Peter Pfanstiehl and Aldert Plugger are two unfamiliar but important early Holland entrepreneurs.
Aldert Plugger was born in The Netherlands in 1809. In 1850, at age 41, he married Heijltje Schaap, 24, in a ceremony performed by Albertus Van Raalte. Together, they had six children.
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In 1852, Plugger had a shipping business that carried passengers and commodities between Holland and Chicago. In 1853, he made 11 trips to Chicago carrying oats, hay, potash, shingles and bark. On the way back, he took processed food, such as flour.
That’s noteworthy because Holland didn’t have a good harbor — its entrance was narrow and sand-filled, which prevented large ships from entering. It therefore didn’t provide safety during storms.
In 1853, Plugger employed 14 men to build ships. In 1856, he purchased a two-thirds interest in the flour and lumber mill White, Vyn and Company, located on River Avenue near Fifth Street. Because shipping flour was expensive, when farmers started growing grain, entrepreneurs built mills.
Plugger also owned a grocery store, in part to sell that flour and other food commodities. He also hosted Nathan Kenyon’s bank in his parlor at 5 E. Eighth St.
In 1857, when Van Raalte rallied the colony to dig a new channel to open up the entrance to Black Lake from Lake Michigan, Plugger donated provisions to feed the men.
Plugger passed away in 1860, the same year his daughter Maggie was born. By then, he had stopped building ships, but he still dealt in lumber. We know this because he donated wood to help Van Raalte build a Christian elementary school.
Jacob Van Putten and others purchased Plugger’s mill, and renamed it City Mills. It operated until 1882, losing business to Standard Roller Mills of Walsh-DeRoo and Company.
In 1866, Plugger’s widowed wife, Heijltje, married Cornelis de Jong. Albertus Van Raalte performed the ceremony.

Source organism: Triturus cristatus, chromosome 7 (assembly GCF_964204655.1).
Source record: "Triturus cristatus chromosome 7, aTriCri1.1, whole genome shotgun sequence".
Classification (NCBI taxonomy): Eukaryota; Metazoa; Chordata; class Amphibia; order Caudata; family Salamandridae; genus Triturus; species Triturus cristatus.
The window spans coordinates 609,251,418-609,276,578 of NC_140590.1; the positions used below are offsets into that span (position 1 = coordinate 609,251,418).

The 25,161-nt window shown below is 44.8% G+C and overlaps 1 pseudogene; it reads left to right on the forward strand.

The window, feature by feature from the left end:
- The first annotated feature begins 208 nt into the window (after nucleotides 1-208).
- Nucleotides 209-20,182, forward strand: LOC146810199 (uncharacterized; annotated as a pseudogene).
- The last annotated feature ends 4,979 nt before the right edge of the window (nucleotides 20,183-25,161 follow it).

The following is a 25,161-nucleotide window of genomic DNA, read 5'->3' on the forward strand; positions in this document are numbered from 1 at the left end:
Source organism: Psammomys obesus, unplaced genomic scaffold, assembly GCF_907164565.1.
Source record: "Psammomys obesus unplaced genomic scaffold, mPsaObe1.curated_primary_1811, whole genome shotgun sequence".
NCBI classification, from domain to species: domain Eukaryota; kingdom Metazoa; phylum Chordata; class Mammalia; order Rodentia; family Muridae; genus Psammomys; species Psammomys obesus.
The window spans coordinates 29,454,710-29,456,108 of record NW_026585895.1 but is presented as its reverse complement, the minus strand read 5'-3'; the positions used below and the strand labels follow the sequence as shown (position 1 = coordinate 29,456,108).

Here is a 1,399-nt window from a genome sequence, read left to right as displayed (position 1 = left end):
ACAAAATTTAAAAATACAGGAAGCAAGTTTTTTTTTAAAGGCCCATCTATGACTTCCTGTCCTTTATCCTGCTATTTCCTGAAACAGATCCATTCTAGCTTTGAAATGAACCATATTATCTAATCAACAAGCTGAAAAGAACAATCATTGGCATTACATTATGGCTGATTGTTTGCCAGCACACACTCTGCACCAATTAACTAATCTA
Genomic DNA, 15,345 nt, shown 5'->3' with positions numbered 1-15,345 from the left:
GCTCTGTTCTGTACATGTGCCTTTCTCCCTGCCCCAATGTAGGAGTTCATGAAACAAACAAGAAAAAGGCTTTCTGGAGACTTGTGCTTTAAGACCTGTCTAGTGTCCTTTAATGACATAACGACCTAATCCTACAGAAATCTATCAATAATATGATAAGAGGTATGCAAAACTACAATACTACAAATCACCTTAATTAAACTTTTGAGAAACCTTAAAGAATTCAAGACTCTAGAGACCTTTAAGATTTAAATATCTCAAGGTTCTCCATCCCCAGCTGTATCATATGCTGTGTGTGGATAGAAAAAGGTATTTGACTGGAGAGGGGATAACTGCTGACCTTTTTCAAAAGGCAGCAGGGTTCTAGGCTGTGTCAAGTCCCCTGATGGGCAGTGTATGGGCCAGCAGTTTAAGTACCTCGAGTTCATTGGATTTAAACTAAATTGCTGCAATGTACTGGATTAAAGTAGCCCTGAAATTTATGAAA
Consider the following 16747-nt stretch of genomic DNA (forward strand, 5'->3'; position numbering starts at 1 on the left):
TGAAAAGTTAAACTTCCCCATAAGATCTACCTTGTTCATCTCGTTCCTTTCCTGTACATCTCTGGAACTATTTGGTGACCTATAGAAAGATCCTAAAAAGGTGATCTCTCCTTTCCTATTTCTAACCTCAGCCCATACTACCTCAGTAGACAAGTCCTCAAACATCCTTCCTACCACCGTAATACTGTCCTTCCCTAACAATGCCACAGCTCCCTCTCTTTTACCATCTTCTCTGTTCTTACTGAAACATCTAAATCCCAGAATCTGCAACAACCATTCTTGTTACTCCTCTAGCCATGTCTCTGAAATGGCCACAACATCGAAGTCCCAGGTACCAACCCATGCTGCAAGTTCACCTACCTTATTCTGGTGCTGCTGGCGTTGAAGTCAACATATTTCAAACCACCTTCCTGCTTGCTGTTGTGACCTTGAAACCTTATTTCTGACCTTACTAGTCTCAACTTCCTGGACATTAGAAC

In 1885, Plugger’s daughter, Maggie, married George Hummer (another entrepreneur).
Pieter Pfanstiehl was born in The Netherlands in 1808. He married Helena Meulenbroek. In 1839, their son, Pieter, was born — followed in 1843 by their daughter, Helena.
Before immigrating to New York with his family, Pfanstiehl owned the Parisian Shoe Shop. While in New York, he received a letter from Albertus Van Raalte, encouraging him to come to Holland, Michigan, to open a store, a mill or a stagecoach service.
But in Holland, with Van Raalte’s financial backing, Pfanstiehl created Holland’s first tannery. One of his first employees was Isaac Cappon.
In 1851, Pfanstiehl sold his tannery interest and got into the transportation business. In addition to investing in a general store on the southwest corner of River Avenue and Eighth Street, he invested in a schooner and a stagecoach.
In 1855, his stagecoach was carrying mail between Grand Haven and Kalamazoo via Holland on the newly constructed Bee Line Road. On Sundays, he hosted a church service on his dock. He also helped reconstruct the south pier, using cribs of rocks and brush.
In 1856, Pfanstiehl and Henry Post held the first livestock auction in Holland on Eighth Street. By 1859, Pfanstiehl’s general store was handling 300-400 pounds of butter per day, in addition to selling leather goods, mirrors, shears, shoes and thread.
In 1867, Pfanstiehl opened the City Hotel on the southwest corner of River Avenue and Eighth Street, next to where he lived. He also owned a mill, which helped him build places to rent.
By 1870, Pfanstiehl was one of the wealthiest people in Holland. But in the Great Holland Fire of 1871, he lost his lumber mill, hotel, home and a number of rental houses.
After the fire, Pfanstiehl leased a sawmill from E.J. Harrington, at the head of Black (Macatawa) Lake. In one week in 1878, it made 176,000 shingles, which were used on houses for both roofs and outside walls.
But he also lost a load of lumber when his ship, William Bates, was destroyed in a heavy storm 40 miles offshore. Unfortunately, it was uninsured.
Pfanstiel also owned another dock by Macatawa Park which he leased to Austin Harrington, who transported people between the resorts and city.
Helena died in 1885. Pieter followed in 1892.
Information from this article comes mostly from Robert Swierenga’s “Holland, Michigan,” and findagrave.com.
— Community Columnist Steve VanderVeen is a business professor at Hope College. Contact him at firstname.lastname@example.org.